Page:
January cold, warm lips
January mingling

Some books

Part of my New Year's readjustment on priorities is more reading, not just more writing. As Stephen King says:

If you don't have the time to read, you don't have the time or tools to write.

I think it's a quote from his book, On Writing. He makes a good point, you need to read a lot to know what good writing looks like. Focus on your genre by all means, to see what works for others, but spread your scope too. And read critically, as you learn what should be in a good book, if the one you've just started doesn't grab you, analyze why. Then move on - time is too short for mediocre books. So, I'll jot down in here some notes on books I've just read, am reading, or will read. Or have written.

After finishing NanOwRiMo in November I borrowed On Writing from my nearby library - read it, loved it, bought it, and am now re-reading it. It's part autobiography and part how-to-write, although King claims it's "a kind of curriculum vitae - my attempt so show how one writer was formed". It was recommended by a number of online writing sites. I found a lot of good ideas in it on plot, structure, characters, publishing, etc. He also includes a book list - with the caveat that he's not Oprah, it's not a book club, these are just books that he has enjoyed in the past 15 years or so. Quite a formidable list, it's mostly fiction, almost 200 in total.

I recently read The Manitous - The Spiritual World of the Ojibway, by Basil Johnston, for background material for my novel, and am skimming it now to pick out some details to use. I also read The Girl With the Dragon Tattoo, by Steig Larsson - I'd heard so much about it I had to try it. And I liked it, so put my name on my library's list for the next one, The Girl Who Played With Fire. I just got it this week, I was way back on the list but suddenly I was number one. I guess it helps that they buy 100-200 copies of these for the Ottawa libraries to share, so even being 500 on a list moves along in a few weeks. And some may cancel when they get tired of waiting and head to the bookstore instead. Not me - after that book purge I did before moving I'll be more selective on what I buy. And of what I keep. I was into BookCrossing a few years ago in S'Norleans but didn't find - or release - many books out there. Now that I'm a downtown person I should try it again. As for using the library, I like the online "hold" concept they have, just login, find the book, click on the hold button, and when it's in your local branch - Rosemount for me -  you get an email to pick it up. It seems a popular feature, as whenever I go there I see several shelves waiting for people, plus a few carts full. I've several on hold now - some on writing, as well as The Moon's a Balloon (funny) - by David Niven, The Orange Eat Creeps (intriguing and creepy) - by Grace Krilanovich, The Weird Sisters - by Eleanor Brown, The Lost Gate - by Orson Scott Card, The Guardians - by Andrew Pyper, and of course, The Girl Who Kicked the Hornet's Nest - by Stieg Larsson. I'm number 545 on the list for that last one, but they have 263 copies in circulation - some on the express read shelves but many available for hold.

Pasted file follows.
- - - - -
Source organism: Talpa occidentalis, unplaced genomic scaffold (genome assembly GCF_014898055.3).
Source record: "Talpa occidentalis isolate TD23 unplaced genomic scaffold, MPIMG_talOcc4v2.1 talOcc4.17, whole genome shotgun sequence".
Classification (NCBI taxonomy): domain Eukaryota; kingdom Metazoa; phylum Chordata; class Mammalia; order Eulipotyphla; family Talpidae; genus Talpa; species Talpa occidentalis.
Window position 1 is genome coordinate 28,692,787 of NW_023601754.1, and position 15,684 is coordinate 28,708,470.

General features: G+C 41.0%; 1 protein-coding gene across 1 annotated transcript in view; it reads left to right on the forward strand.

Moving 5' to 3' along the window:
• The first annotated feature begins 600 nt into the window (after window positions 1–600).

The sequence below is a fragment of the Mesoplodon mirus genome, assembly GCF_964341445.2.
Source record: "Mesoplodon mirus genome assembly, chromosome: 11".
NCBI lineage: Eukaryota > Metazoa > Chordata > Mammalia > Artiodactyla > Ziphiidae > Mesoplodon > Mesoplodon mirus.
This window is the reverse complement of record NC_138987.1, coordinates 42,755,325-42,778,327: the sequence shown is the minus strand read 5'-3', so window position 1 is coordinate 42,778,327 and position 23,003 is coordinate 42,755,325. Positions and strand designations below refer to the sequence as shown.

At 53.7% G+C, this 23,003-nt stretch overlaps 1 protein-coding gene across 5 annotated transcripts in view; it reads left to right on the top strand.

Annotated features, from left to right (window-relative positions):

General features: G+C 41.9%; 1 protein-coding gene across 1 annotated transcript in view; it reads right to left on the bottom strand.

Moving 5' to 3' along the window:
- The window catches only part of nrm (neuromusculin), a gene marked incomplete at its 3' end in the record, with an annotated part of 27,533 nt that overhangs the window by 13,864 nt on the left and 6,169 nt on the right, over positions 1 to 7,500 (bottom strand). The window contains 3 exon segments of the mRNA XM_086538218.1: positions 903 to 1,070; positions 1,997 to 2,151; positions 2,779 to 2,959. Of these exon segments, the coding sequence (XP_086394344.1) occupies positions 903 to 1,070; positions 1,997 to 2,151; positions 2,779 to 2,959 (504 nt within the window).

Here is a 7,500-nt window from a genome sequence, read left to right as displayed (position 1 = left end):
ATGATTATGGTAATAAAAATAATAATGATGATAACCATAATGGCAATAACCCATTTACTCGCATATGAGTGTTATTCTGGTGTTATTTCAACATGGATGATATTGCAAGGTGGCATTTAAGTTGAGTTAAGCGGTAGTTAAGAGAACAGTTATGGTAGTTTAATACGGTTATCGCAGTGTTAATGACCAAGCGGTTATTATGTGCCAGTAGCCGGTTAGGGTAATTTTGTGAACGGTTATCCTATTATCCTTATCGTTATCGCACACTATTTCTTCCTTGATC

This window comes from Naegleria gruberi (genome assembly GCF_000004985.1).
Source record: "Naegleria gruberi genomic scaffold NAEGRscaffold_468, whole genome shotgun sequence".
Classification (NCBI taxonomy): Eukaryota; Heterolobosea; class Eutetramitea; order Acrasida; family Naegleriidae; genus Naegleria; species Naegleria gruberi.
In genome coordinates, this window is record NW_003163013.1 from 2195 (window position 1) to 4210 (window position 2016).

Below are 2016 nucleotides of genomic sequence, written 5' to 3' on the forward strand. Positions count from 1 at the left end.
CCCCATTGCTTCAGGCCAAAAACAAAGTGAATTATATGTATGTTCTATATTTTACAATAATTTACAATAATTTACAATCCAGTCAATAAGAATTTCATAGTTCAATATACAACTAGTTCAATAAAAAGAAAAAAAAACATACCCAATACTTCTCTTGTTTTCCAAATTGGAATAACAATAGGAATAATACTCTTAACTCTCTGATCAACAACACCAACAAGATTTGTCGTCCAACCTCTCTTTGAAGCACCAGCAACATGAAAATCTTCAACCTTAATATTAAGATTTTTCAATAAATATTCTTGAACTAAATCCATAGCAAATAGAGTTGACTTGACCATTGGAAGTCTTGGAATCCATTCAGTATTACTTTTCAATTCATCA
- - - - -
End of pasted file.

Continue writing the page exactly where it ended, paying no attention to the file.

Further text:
I also read some books lately for a Science Fiction book club I'm in, the latest were by Connie Willis. It was actually a two volume set, titled Blackout and All Clear respectively. Historical fiction about people in England in World War 2, and a group sent back via time travel to observe history. And hopefully not interfere with it. It was a good thing I knew was to be a two-part story, in the first one the author introduced a host of characters, without indicating who we should actually pay attention to. We eventually focused on a few, and a followed their trial and tribulations to the end. A good story, very good attention to historical detail, but as it got to the last few pages, a reader would be wondering what happened to all those other characters, and if all the plot issues were going to magically be resolved in the final two pages. The ending was a definite cliff hanger, leaving one of the main characters in the midst of an bombing raid. Nothing on the book jacket hinting there would be a "stay tuned". First half was released by Random House in February of 2010, the second one not for another 8 months, by which time many said online they had forgotten where they were and who was on first. The author also said online that it was originally one book of 1100 or so pages, split by the publisher. Our sci-club, after reading both parts, felt it was too long - could have been pared down to one good book we thought, as the middle had a lot of extra wandering and worrying by the characters.

I've also a few ebooks on the go - on my iPhone. Some free, some from my local library. I have the Stanza app on my phone, with a number of free books - such as the Jeeves series by P. G. Wodehouse. I also have The Book Of Negroes on there via iTunes and a free Ottawa Citizen promotion. I enjoyed that, although reading on an iPhone 3 screen can be tedious. A "pad" device might be next - I like the look of the Asus Transformer - out in April I think. Not compatible with Apple apps, as it's Android, but that app market is growing fast. And, of course, some of those ebooks are from the library, downloaded via the Overdrive app.

In between all these reading, and browsing of web sites on writing, I'm editing my novel too. Hard copy, red pen - old school. It does give a different and better perspective than on the screen, but there's a lot to transcribe now. Which will go slowly, as I'm a hunt and peck typist. Maybe the to-do list needs to have "learn to type" on it. For my spare time.

Speaking of which, I called Rogers to cancel my cable to save both time and money, and ended up picking a 20% monthly discount. Damn them.    





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